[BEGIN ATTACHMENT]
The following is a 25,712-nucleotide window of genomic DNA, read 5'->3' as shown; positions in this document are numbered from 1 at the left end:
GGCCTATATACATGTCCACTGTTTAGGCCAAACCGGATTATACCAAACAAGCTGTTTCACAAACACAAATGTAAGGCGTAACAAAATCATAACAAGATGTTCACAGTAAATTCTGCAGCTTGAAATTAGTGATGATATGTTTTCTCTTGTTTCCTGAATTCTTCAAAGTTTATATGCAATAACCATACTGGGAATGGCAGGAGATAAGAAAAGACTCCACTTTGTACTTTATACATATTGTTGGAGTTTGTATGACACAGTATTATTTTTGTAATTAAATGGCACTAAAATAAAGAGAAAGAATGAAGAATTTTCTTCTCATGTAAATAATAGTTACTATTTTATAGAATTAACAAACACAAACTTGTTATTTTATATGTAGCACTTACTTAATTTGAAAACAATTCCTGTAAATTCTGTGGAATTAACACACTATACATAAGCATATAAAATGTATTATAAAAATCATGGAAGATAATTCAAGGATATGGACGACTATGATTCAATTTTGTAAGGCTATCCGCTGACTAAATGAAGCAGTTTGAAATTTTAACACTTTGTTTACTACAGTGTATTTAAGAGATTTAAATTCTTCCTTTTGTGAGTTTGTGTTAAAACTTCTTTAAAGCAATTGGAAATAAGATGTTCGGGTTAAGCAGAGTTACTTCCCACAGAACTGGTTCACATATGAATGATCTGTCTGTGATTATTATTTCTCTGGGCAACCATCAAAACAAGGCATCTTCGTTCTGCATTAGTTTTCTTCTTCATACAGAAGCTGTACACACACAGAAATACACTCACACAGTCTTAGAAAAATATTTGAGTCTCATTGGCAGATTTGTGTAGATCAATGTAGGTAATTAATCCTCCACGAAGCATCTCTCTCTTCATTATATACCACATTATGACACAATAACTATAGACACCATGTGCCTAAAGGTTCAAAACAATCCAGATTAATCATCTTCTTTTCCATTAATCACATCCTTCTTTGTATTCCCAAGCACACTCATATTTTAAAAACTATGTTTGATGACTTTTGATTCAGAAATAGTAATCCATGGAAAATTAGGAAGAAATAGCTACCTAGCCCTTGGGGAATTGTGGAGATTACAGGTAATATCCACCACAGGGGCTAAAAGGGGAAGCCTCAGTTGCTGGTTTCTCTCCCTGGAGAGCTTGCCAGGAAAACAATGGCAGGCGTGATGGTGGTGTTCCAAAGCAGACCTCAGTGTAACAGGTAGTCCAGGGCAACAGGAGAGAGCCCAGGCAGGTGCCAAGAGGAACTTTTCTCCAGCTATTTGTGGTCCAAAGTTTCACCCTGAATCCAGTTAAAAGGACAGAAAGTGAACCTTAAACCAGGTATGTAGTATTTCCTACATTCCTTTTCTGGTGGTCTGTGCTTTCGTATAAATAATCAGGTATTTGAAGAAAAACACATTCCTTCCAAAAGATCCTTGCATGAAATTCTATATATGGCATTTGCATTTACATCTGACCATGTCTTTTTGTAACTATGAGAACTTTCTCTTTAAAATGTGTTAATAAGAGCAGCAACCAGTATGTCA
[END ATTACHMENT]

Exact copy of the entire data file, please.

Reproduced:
The following is a 25,712-nucleotide window of genomic DNA, read 5'->3' as shown; positions in this document are numbered from 1 at the left end:
GGCCTATATACATGTCCACTGTTTAGGCCAAACCGGATTATACCAAACAAGCTGTTTCACAAACACAAATGTAAGGCGTAACAAAATCATAACAAGATGTTCACAGTAAATTCTGCAGCTTGAAATTAGTGATGATATGTTTTCTCTTGTTTCCTGAATTCTTCAAAGTTTATATGCAATAACCATACTGGGAATGGCAGGAGATAAGAAAAGACTCCACTTTGTACTTTATACATATTGTTGGAGTTTGTATGACACAGTATTATTTTTGTAATTAAATGGCACTAAAATAAAGAGAAAGAATGAAGAATTTTCTTCTCATGTAAATAATAGTTACTATTTTATAGAATTAACAAACACAAACTTGTTATTTTATATGTAGCACTTACTTAATTTGAAAACAATTCCTGTAAATTCTGTGGAATTAACACACTATACATAAGCATATAAAATGTATTATAAAAATCATGGAAGATAATTCAAGGATATGGACGACTATGATTCAATTTTGTAAGGCTATCCGCTGACTAAATGAAGCAGTTTGAAATTTTAACACTTTGTTTACTACAGTGTATTTAAGAGATTTAAATTCTTCCTTTTGTGAGTTTGTGTTAAAACTTCTTTAAAGCAATTGGAAATAAGATGTTCGGGTTAAGCAGAGTTACTTCCCACAGAACTGGTTCACATATGAATGATCTGTCTGTGATTATTATTTCTCTGGGCAACCATCAAAACAAGGCATCTTCGTTCTGCATTAGTTTTCTTCTTCATACAGAAGCTGTACACACACAGAAATACACTCACACAGTCTTAGAAAAATATTTGAGTCTCATTGGCAGATTTGTGTAGATCAATGTAGGTAATTAATCCTCCACGAAGCATCTCTCTCTTCATTATATACCACATTATGACACAATAACTATAGACACCATGTGCCTAAAGGTTCAAAACAATCCAGATTAATCATCTTCTTTTCCATTAATCACATCCTTCTTTGTATTCCCAAGCACACTCATATTTTAAAAACTATGTTTGATGACTTTTGATTCAGAAATAGTAATCCATGGAAAATTAGGAAGAAATAGCTACCTAGCCCTTGGGGAATTGTGGAGATTACAGGTAATATCCACCACAGGGGCTAAAAGGGGAAGCCTCAGTTGCTGGTTTCTCTCCCTGGAGAGCTTGCCAGGAAAACAATGGCAGGCGTGATGGTGGTGTTCCAAAGCAGACCTCAGTGTAACAGGTAGTCCAGGGCAACAGGAGAGAGCCCAGGCAGGTGCCAAGAGGAACTTTTCTCCAGCTATTTGTGGTCCAAAGTTTCACCCTGAATCCAGTTAAAAGGACAGAAAGTGAACCTTAAACCAGGTATGTAGTATTTCCTACATTCCTTTTCTGGTGGTCTGTGCTTTCGTATAAATAATCAGGTATTTGAAGAAAAACACATTCCTTCCAAAAGATCCTTGCATGAAATTCTATATATGGCATTTGCATTTACATCTGACCATGTCTTTTTGTAACTATGAGAACTTTCTCTTTAAAATGTGTTAATAAGAGCAGCAACCAGTATGTCA